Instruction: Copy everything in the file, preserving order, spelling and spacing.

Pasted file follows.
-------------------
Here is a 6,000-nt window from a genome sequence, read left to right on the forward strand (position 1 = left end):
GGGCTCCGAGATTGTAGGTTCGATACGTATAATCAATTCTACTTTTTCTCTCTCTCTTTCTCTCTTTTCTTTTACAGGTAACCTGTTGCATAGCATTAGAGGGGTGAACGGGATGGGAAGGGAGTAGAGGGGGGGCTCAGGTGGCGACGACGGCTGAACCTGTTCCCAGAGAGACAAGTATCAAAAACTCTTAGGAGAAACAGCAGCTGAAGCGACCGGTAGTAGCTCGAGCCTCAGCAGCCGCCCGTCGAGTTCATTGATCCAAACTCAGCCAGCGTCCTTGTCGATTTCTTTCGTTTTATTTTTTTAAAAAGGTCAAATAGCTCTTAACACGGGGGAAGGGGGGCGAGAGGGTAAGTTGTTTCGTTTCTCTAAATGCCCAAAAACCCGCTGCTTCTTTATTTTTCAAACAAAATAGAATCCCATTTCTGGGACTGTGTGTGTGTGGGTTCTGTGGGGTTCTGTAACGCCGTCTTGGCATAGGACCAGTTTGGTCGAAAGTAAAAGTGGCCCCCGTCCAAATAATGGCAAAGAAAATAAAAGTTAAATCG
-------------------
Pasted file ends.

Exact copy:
Here is a 6,000-nt window from a genome sequence, read left to right on the forward strand (position 1 = left end):
GGGCTCCGAGATTGTAGGTTCGATACGTATAATCAATTCTACTTTTTCTCTCTCTCTTTCTCTCTTTTCTTTTACAGGTAACCTGTTGCATAGCATTAGAGGGGTGAACGGGATGGGAAGGGAGTAGAGGGGGGGCTCAGGTGGCGACGACGGCTGAACCTGTTCCCAGAGAGACAAGTATCAAAAACTCTTAGGAGAAACAGCAGCTGAAGCGACCGGTAGTAGCTCGAGCCTCAGCAGCCGCCCGTCGAGTTCATTGATCCAAACTCAGCCAGCGTCCTTGTCGATTTCTTTCGTTTTATTTTTTTAAAAAGGTCAAATAGCTCTTAACACGGGGGAAGGGGGGCGAGAGGGTAAGTTGTTTCGTTTCTCTAAATGCCCAAAAACCCGCTGCTTCTTTATTTTTCAAACAAAATAGAATCCCATTTCTGGGACTGTGTGTGTGTGGGTTCTGTGGGGTTCTGTAACGCCGTCTTGGCATAGGACCAGTTTGGTCGAAAGTAAAAGTGGCCCCCGTCCAAATAATGGCAAAGAAAATAAAAGTTAAATCG